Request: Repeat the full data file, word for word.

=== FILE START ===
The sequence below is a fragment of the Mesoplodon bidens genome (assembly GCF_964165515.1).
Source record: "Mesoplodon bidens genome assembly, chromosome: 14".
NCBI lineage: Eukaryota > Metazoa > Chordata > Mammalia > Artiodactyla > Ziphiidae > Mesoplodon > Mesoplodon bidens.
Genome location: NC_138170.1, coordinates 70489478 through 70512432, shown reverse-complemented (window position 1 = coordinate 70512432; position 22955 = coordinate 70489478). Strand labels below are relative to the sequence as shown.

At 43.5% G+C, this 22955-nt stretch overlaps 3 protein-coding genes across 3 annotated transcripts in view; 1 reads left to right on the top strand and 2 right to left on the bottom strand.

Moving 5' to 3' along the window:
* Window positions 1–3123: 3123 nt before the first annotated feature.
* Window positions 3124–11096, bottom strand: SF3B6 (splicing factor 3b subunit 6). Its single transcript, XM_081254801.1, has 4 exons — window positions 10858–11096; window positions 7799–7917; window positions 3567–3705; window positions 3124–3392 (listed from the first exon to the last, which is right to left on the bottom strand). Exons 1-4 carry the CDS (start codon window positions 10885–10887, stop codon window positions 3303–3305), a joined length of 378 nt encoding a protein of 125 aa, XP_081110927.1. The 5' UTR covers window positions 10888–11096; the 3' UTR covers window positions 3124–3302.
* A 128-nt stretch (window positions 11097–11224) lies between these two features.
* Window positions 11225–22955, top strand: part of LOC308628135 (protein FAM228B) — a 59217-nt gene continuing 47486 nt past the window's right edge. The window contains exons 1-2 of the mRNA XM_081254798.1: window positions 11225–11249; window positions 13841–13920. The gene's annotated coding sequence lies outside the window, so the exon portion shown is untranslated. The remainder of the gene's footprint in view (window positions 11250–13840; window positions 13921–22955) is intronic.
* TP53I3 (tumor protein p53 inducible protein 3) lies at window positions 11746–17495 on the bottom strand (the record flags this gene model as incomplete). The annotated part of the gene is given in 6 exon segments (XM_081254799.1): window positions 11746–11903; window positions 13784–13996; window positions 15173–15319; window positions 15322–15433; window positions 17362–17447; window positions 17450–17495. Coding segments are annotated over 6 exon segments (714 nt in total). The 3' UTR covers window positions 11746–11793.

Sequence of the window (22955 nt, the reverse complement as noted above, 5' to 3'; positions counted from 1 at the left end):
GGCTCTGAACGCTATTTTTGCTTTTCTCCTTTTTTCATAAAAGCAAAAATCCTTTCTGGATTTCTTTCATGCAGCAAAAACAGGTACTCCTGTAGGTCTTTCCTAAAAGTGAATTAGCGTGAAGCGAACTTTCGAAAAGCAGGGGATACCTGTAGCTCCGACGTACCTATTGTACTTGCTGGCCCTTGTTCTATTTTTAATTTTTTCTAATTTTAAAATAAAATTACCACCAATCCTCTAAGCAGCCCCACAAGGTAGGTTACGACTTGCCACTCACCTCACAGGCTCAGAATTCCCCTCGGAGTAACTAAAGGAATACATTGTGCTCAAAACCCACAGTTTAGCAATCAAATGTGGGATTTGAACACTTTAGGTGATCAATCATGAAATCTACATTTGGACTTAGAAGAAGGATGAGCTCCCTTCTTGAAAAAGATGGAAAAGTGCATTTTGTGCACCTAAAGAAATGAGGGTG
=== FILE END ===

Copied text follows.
The sequence below is a fragment of the Mesoplodon bidens genome (assembly GCF_964165515.1).
Source record: "Mesoplodon bidens genome assembly, chromosome: 14".
NCBI lineage: Eukaryota > Metazoa > Chordata > Mammalia > Artiodactyla > Ziphiidae > Mesoplodon > Mesoplodon bidens.
Genome location: NC_138170.1, coordinates 70489478 through 70512432, shown reverse-complemented (window position 1 = coordinate 70512432; position 22955 = coordinate 70489478). Strand labels below are relative to the sequence as shown.

At 43.5% G+C, this 22955-nt stretch overlaps 3 protein-coding genes across 3 annotated transcripts in view; 1 reads left to right on the top strand and 2 right to left on the bottom strand.

Moving 5' to 3' along the window:
* Window positions 1–3123: 3123 nt before the first annotated feature.
* Window positions 3124–11096, bottom strand: SF3B6 (splicing factor 3b subunit 6). Its single transcript, XM_081254801.1, has 4 exons — window positions 10858–11096; window positions 7799–7917; window positions 3567–3705; window positions 3124–3392 (listed from the first exon to the last, which is right to left on the bottom strand). Exons 1-4 carry the CDS (start codon window positions 10885–10887, stop codon window positions 3303–3305), a joined length of 378 nt encoding a protein of 125 aa, XP_081110927.1. The 5' UTR covers window positions 10888–11096; the 3' UTR covers window positions 3124–3302.
* A 128-nt stretch (window positions 11097–11224) lies between these two features.
* Window positions 11225–22955, top strand: part of LOC308628135 (protein FAM228B) — a 59217-nt gene continuing 47486 nt past the window's right edge. The window contains exons 1-2 of the mRNA XM_081254798.1: window positions 11225–11249; window positions 13841–13920. The gene's annotated coding sequence lies outside the window, so the exon portion shown is untranslated. The remainder of the gene's footprint in view (window positions 11250–13840; window positions 13921–22955) is intronic.
* TP53I3 (tumor protein p53 inducible protein 3) lies at window positions 11746–17495 on the bottom strand (the record flags this gene model as incomplete). The annotated part of the gene is given in 6 exon segments (XM_081254799.1): window positions 11746–11903; window positions 13784–13996; window positions 15173–15319; window positions 15322–15433; window positions 17362–17447; window positions 17450–17495. Coding segments are annotated over 6 exon segments (714 nt in total). The 3' UTR covers window positions 11746–11793.

Sequence of the window (22955 nt, the reverse complement as noted above, 5' to 3'; positions counted from 1 at the left end):
GGCTCTGAACGCTATTTTTGCTTTTCTCCTTTTTTCATAAAAGCAAAAATCCTTTCTGGATTTCTTTCATGCAGCAAAAACAGGTACTCCTGTAGGTCTTTCCTAAAAGTGAATTAGCGTGAAGCGAACTTTCGAAAAGCAGGGGATACCTGTAGCTCCGACGTACCTATTGTACTTGCTGGCCCTTGTTCTATTTTTAATTTTTTCTAATTTTAAAATAAAATTACCACCAATCCTCTAAGCAGCCCCACAAGGTAGGTTACGACTTGCCACTCACCTCACAGGCTCAGAATTCCCCTCGGAGTAACTAAAGGAATACATTGTGCTCAAAACCCACAGTTTAGCAATCAAATGTGGGATTTGAACACTTTAGGTGATCAATCATGAAATCTACATTTGGACTTAGAAGAAGGATGAGCTCCCTTCTTGAAAAAGATGGAAAAGTGCATTTTGTGCACCTAAAGAAATGAGGGTG